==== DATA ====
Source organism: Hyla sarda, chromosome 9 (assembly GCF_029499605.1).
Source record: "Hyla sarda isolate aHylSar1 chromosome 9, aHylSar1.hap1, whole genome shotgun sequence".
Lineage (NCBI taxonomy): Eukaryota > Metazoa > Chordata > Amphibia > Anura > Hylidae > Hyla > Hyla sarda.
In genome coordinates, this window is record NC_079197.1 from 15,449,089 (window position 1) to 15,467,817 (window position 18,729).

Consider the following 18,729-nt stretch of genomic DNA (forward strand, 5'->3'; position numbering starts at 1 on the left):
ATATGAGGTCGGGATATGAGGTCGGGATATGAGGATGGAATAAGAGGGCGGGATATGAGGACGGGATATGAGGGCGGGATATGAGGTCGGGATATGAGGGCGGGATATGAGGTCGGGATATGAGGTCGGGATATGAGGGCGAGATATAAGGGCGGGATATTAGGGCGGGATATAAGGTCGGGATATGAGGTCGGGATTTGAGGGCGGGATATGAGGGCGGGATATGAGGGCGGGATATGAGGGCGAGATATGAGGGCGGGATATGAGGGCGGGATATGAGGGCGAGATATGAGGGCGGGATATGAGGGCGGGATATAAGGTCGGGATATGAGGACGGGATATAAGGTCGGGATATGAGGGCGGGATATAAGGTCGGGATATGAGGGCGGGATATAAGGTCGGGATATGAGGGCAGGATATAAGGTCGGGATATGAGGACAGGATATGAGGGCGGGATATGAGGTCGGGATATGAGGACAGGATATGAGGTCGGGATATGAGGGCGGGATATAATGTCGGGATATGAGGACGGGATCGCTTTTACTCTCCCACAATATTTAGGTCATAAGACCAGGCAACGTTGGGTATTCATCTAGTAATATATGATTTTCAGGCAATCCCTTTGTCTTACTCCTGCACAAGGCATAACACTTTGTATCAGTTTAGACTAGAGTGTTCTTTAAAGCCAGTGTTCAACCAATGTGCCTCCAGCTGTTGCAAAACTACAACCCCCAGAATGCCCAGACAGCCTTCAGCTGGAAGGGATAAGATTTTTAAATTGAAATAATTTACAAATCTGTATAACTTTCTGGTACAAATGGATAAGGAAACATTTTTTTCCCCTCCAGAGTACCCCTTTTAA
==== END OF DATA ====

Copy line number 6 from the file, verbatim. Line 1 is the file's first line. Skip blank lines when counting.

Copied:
ATATGAGGTCGGGATATGAGGTCGGGATATGAGGATGGAATAAGAGGGCGGGATATGAGGACGGGATATGAGGGCGGGATATGAGGTCGGGATATGAGGGCGGGATATGAGGTCGGGATATGAGGTCGGGATATGAGGGCGAGATATAAGGGCGGGATATTAGGGCGGGATATAAGGTCGGGATATGAGGTCGGGATTTGAGGGCGGGATATGAGGGCGGGATATGAGGGCGGGATATGAGGGCGAGATATGAGGGCGGGATATGAGGGCGGGATATGAGGGCGAGATATGAGGGCGGGATATGAGGGCGGGATATAAGGTCGGGATATGAGGACGGGATATAAGGTCGGGATATGAGGGCGGGATATAAGGTCGGGATATGAGGGCGGGATATAAGGTCGGGATATGAGGGCAGGATATAAGGTCGGGATATGAGGACAGGATATGAGGGCGGGATATGAGGTCGGGATATGAGGACAGGATATGAGGTCGGGATATGAGGGCGGGATATAATGTCGGGATATGAGGACGGGATCGCTTTTACTCTCCCACAATATTTAGGTCATAAGACCAGGCAACGTTGGGTATTCATCTAGTAATATATGATTTTCAGGCAATCCCTTTGTCTTACTCCTGCACAAGGCATAACACTTTGTATCAGTTTAGACTAGAGTGTTCTTTAAAGCCAGTGTTCAACCAATGTGCCTCCAGCTGTTGCAAAACTACAACCCCCAGAATGCCCAGACAGCCTTCAGCTGGAAGGGATAAGATTTTTAAATTGAAATAATTTACAAATCTGTATAACTTTCTGGTACAAATGGATAAGGAAACATTTTTTTCCCCTCCAGAGTACCCCTTTTAA